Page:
Support For Second NHL Team In Southern Ontario

Wednesday, May 6th, 2009

I opined earlier that the anti-tribe will support a second NHL team in the Toronto area.

Here is a brief recap:

So why then do I think a 2nd NHL team would be successful? 

Because, almost an entire generation of Leaf fans in Toronto have been patiently waiting to win another Stanley Cup without much success.  Life long Leaf fans are starting to feel that the organization they are loyal to is not doing enough to earn their loyalty and are not serious about contending.  The feeling of animosity towards the organization they once loved may grow stronger if the Leafs once again fail to make the playoffs or worse, finish last in their conference. 

This could be a ripe environment for a prospective new owner to move in to the Toronto market and help nucleate the anti-Toronto Maple Leafs tribe.  Make no mistake, this anti-tribe is hungry for something different.  Thus, the model of expensive tickets and low performance that we are seeing now will not be tolerated.

Looks like more than a few people agree that another team should be able to move to Southern Ontario based on this poll.

WWE Universe - The Ultimate in Tribe Engagement?

Monday, May 4th, 2009

In a multi-part blog, we’re going to discuss the WWE. Arguably the most controversial form of sport, professional wrestling has spawned tribes and anti-tribes.  While some follow it devotedly for the entertainment it provides, others shun it for being fake and leading to violence amongst children.

I admire the steps taken by the WWE to involve their fans in more and more ways. The WWE Universe now has forums, blogs and other features available with frequent updates provided by the wrestlers themselves. By opening up a channel of communication between the fans and the wrestlers, the WWE is enabling fans to connect with the people they want to hear from.

Understanding their fans has really helped the WWE provide a product that appeals to the masses. In fact, with young viewers making up a growing portion of their audience, WWE has recently obtained a PG-13 rating.

I think that’s a risky move since the new approach may turn away the more mature viewers who have been following the WWE since they were young. However, this may help those same viewers get their kids watching too. Given that the WWE already dominates T.V. ratings every week, it should be interesting to see whether this move helps them cement their position or if they’ll suffer.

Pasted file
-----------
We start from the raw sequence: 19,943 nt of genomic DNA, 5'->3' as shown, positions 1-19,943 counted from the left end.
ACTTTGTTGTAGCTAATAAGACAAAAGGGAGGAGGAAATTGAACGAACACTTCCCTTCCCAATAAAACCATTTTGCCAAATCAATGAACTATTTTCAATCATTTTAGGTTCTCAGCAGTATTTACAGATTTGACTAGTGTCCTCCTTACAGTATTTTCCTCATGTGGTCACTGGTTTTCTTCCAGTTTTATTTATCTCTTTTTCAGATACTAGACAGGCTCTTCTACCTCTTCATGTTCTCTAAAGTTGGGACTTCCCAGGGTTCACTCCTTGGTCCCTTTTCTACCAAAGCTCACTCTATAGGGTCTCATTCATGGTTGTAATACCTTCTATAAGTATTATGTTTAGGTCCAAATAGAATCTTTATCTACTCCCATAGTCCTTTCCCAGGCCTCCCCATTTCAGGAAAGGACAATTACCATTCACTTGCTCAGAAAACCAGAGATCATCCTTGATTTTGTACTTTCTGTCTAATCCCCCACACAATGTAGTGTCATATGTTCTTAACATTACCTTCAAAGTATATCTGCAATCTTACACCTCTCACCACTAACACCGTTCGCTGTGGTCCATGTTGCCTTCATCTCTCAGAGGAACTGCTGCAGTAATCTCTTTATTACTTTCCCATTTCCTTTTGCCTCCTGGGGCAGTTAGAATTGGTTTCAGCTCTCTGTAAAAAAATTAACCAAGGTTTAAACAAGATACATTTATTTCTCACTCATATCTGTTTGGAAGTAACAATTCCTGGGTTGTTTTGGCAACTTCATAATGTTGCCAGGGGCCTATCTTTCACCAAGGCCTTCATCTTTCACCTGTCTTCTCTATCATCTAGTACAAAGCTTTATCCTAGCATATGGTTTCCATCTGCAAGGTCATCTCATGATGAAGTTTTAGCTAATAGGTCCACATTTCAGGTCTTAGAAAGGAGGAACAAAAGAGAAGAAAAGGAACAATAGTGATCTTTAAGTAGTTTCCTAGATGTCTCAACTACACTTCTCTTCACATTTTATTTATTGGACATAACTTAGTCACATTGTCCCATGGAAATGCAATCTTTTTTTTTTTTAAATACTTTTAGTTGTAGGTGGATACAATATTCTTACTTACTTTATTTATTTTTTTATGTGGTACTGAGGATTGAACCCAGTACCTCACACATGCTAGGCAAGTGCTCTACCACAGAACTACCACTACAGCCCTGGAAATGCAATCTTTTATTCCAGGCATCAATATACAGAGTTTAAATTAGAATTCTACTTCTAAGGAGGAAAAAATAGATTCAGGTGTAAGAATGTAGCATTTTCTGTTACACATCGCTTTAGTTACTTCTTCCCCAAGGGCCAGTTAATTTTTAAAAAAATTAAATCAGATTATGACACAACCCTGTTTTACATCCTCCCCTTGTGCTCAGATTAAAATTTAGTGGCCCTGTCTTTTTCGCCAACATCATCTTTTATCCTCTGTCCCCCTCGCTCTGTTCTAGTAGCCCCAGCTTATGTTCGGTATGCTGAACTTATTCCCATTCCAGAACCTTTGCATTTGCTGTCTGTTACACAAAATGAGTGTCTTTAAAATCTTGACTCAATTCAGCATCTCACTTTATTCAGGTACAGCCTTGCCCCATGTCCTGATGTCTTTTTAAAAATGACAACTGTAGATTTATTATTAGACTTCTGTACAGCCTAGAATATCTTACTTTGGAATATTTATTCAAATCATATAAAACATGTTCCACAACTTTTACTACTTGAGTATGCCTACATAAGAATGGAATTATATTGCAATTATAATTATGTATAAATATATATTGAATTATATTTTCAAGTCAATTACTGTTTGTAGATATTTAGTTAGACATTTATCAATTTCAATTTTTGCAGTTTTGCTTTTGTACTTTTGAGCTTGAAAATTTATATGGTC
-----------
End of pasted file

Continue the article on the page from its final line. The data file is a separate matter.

Recently, the WWE has taken a stab at channeling the efforts of the tribes that support them. Fans have always shaped the direction of the product offered weekly to millions of households and now the WWE is taking steps to service its expansive fan base through the WWE Universe.

  • WWE offers a variety of mobile services for people wanting to get the most up-to-date news delivered to their cell phones
  • The website itself allows fans to vote on their favourite designs for future WWE merchandise
  • The icing on the cake for most fans is the interactive Pay-Per-View where fans get the opportunity to vote on the type of matches and even the participants of the match

With the WWE using multiple channels to connect with their fans, I truly believe their focus is on adapting the WWE to their fans.

NFL Director of Fandemonium- A Good Way To Engage Fans

Thursday, April 16th, 2009

NFL and have partnered up to bring the NFL Director of Fandemonium contest.

The 32 finalists (one fan from each team) will go through a series of events including trivia and on field skills.

The winner will be the Director of Fandemonium and will:

  • Get to announce a pick at the 2009 Draft
  • Join the coin toss ceremony in Super Bowl XLIV
  • Select a play during the 2009 Pro Bowl
  • Get 2 tickets to your home team’s games for the season
  • And best of all…get a $100,000 ’signing bonus’ (this would be the only monetary compensation, as this is just a prize promotion and not an actual job offer)

I think this is a creative way to keep fans engaged with the teams and the league.  Also, this type of contest may be a good way for smaller leagues to engage both sponsorship partners as well as fans.

The Paradox of TV - It’s The Content That Counts

Monday, March 2nd, 2009

Ivan Fecan, CEO of CTV got it partly right when discussing the possibility of closing down their A Stations: